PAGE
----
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Maine Man Defies the Odds by Forging His Own Mesothelioma Treatment Path

4722bf48-e9ba-4ffe-a401-c1321363f72fWhen Jim McHutchison, an otherwise healthy 72-year-old from York, Maine, developed a cough and shortness of breath in the Fall of 2012, neither he nor his doctors had reason to suspect it was pleural mesothelioma. 

I never worked near asbestos in a shipyard or around heavy construction. I’m an advertising guy. I work in an office,” McHutchison told Surviving Mesothelioma. Noting that Jim had fluid around his left lung, his doctors removed it and pathologists confirmed that there were no signs of malignancy.

But two weeks later, another pathology report told a different story. Jim was diagnosed with malignant pleural mesothelioma in March of 2013 and told he had less than a year to live.

“I said ‘What can we do?’ and my family doctor said ‘Nothing. We’ll do the best we can to keep you comfortable’,” says McHutchison. “I told him I never wanted to see him again.” 

Instead of accepting that grim prognosis, McHutchison and his wife, Pepper, dug in their heels, vowing to find healthcare professionals who could offer them some hope.

Journey Toward Survival

The McHutchisons started by meeting with dozens of physicians up and down the East Coast, including mesothelioma specialists at prestigious cancer centers including Memorial Sloan Kettering, Dana Farber Cancer Institute, Brigham and Women’s Hospital, Massachusetts General, and the NIH in Bethesda, Maryland.

Everywhere they went, they were told that Jim’s only options were either radical EPP surgery, which he feared would leave him a “surgical cripple”, or standard chemotherapy, which is only marginally effective and has many side effects.

“In all, I had seen more than 40 doctors, all of whom had little hope, but would like to try to cut, burn, and poison,’” says McHutchison, who turned down all of the standard options he was offered and opted for a different approach to his mesothelioma.

Alternative Approaches to Mesothelioma Treatment

Because mesothelioma is so rare – only about 2,500 cases are diagnosed in the US each year – mesothelioma research is poorly funded and few medical centers have extensive experience with it. It wasn’t long before the McHutchisons realized they would have to look beyond traditional medicine to find help.

“One of the people I talked to was a good friend in the shipyard business who said he had known of people who had survived mesothelioma,” says Jim. The friend told the McHutchisons about Budwig’s Protocol, a cancer fighting diet developed in the 1950s by a German physician. Jim has been consuming the combination of flaxseed oil, cottage cheese and fruit every day for more than three years.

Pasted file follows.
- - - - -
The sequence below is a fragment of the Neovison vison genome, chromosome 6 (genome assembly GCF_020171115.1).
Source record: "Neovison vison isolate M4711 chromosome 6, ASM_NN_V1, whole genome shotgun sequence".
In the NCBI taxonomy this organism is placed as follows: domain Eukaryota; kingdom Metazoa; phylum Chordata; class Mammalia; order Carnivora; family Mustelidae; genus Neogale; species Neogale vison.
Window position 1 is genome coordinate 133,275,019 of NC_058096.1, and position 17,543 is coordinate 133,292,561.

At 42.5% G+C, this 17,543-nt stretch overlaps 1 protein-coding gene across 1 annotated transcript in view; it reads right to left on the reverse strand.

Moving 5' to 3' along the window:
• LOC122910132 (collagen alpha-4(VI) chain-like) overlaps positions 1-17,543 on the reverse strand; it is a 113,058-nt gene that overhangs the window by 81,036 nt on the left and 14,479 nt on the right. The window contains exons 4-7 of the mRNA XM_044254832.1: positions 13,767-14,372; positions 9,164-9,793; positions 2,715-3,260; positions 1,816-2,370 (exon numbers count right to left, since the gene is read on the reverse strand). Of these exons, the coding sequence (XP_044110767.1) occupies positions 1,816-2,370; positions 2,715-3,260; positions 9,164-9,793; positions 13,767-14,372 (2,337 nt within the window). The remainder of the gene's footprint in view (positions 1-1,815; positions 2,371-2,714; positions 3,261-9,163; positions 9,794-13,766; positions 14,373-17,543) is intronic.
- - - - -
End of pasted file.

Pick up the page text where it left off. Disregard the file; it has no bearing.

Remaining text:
“It is something that Pepper and I do together,” he says. “She makes it and I eat it. It keeps our focus on defeating this cancer.”

Jim has also experimented with other naturopathic compounds and even infusions of Vitamin C. Although the McHutchisons are not certain that all of these approaches have made a difference, they are sure that their attitude has.

“I am blessed with a curious mind and I have never stopped reading, asking, talking and trying to find answers,” Jim says. “I believe that if I seek knowledge, I’ll gain wisdom. I’ll take my own good advice to the bank!”

Combating Mesothelioma with Immunotherapy & Positivity

Their relentless reading about mesothelioma and searching for treatments also led the McHutchisons to the promising new immunotherapy drug Keytruda (pembrolizumab), which Jim has been taking since August, 2015 with good results.

“I don’t know if I’m in remission but everything has diminished on Keytruda,” says Jim. “My family physician says I am a medical miracle and I feel great.”

McHutchison surrounds himself with positivity, which even extends to the vehicle he drives, a 1999 Mercedes that he calls his “bucket list” car. It sports the license plate “GO477” – a reminder of his goal to reach his 77th birthday on May 8th, 2018.

“I think the most important thing is to not give up,” advises McHutchison. “That is my message of hope. The medical profession is not where the answer to this disease is going to lie. You are not a statistic.”


Interview with Jim McHutchison, September 14, 2016

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